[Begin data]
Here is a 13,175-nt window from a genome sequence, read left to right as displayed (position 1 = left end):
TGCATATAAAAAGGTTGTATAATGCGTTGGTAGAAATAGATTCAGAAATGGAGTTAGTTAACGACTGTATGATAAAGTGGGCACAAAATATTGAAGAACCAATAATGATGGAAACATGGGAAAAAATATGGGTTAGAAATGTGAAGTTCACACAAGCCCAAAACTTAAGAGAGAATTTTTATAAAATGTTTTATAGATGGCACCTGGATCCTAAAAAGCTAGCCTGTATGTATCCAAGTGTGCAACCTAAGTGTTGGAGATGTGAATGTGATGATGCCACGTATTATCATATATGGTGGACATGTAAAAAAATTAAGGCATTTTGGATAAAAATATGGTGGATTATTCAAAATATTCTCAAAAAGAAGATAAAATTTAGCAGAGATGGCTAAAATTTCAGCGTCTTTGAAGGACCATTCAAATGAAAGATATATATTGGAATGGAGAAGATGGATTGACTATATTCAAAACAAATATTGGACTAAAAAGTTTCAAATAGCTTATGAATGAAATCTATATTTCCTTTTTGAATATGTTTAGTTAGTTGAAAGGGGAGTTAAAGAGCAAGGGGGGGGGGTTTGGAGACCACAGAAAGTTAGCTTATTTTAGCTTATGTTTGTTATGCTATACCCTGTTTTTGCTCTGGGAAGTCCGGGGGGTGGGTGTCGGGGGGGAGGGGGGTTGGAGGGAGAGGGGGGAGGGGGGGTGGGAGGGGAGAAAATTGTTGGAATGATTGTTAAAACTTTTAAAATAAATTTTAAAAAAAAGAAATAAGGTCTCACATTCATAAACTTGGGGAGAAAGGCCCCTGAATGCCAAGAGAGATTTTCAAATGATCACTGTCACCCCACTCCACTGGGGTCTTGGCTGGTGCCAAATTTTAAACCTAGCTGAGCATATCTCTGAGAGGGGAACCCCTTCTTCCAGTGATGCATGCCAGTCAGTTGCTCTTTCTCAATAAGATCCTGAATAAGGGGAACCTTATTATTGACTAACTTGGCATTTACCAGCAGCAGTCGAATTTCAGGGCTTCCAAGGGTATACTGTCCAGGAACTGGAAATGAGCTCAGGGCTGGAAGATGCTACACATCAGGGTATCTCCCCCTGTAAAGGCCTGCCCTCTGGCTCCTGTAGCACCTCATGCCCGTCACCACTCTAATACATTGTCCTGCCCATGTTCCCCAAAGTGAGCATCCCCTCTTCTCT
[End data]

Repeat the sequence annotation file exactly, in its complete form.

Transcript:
Here is a 13,175-nt window from a genome sequence, read left to right as displayed (position 1 = left end):
TGCATATAAAAAGGTTGTATAATGCGTTGGTAGAAATAGATTCAGAAATGGAGTTAGTTAACGACTGTATGATAAAGTGGGCACAAAATATTGAAGAACCAATAATGATGGAAACATGGGAAAAAATATGGGTTAGAAATGTGAAGTTCACACAAGCCCAAAACTTAAGAGAGAATTTTTATAAAATGTTTTATAGATGGCACCTGGATCCTAAAAAGCTAGCCTGTATGTATCCAAGTGTGCAACCTAAGTGTTGGAGATGTGAATGTGATGATGCCACGTATTATCATATATGGTGGACATGTAAAAAAATTAAGGCATTTTGGATAAAAATATGGTGGATTATTCAAAATATTCTCAAAAAGAAGATAAAATTTAGCAGAGATGGCTAAAATTTCAGCGTCTTTGAAGGACCATTCAAATGAAAGATATATATTGGAATGGAGAAGATGGATTGACTATATTCAAAACAAATATTGGACTAAAAAGTTTCAAATAGCTTATGAATGAAATCTATATTTCCTTTTTGAATATGTTTAGTTAGTTGAAAGGGGAGTTAAAGAGCAAGGGGGGGGGGTTTGGAGACCACAGAAAGTTAGCTTATTTTAGCTTATGTTTGTTATGCTATACCCTGTTTTTGCTCTGGGAAGTCCGGGGGGTGGGTGTCGGGGGGGAGGGGGGTTGGAGGGAGAGGGGGGAGGGGGGGTGGGAGGGGAGAAAATTGTTGGAATGATTGTTAAAACTTTTAAAATAAATTTTAAAAAAAAGAAATAAGGTCTCACATTCATAAACTTGGGGAGAAAGGCCCCTGAATGCCAAGAGAGATTTTCAAATGATCACTGTCACCCCACTCCACTGGGGTCTTGGCTGGTGCCAAATTTTAAACCTAGCTGAGCATATCTCTGAGAGGGGAACCCCTTCTTCCAGTGATGCATGCCAGTCAGTTGCTCTTTCTCAATAAGATCCTGAATAAGGGGAACCTTATTATTGACTAACTTGGCATTTACCAGCAGCAGTCGAATTTCAGGGCTTCCAAGGGTATACTGTCCAGGAACTGGAAATGAGCTCAGGGCTGGAAGATGCTACACATCAGGGTATCTCCCCCTGTAAAGGCCTGCCCTCTGGCTCCTGTAGCACCTCATGCCCGTCACCACTCTAATACATTGTCCTGCCCATGTTCCCCAAAGTGAGCATCCCCTCTTCTCT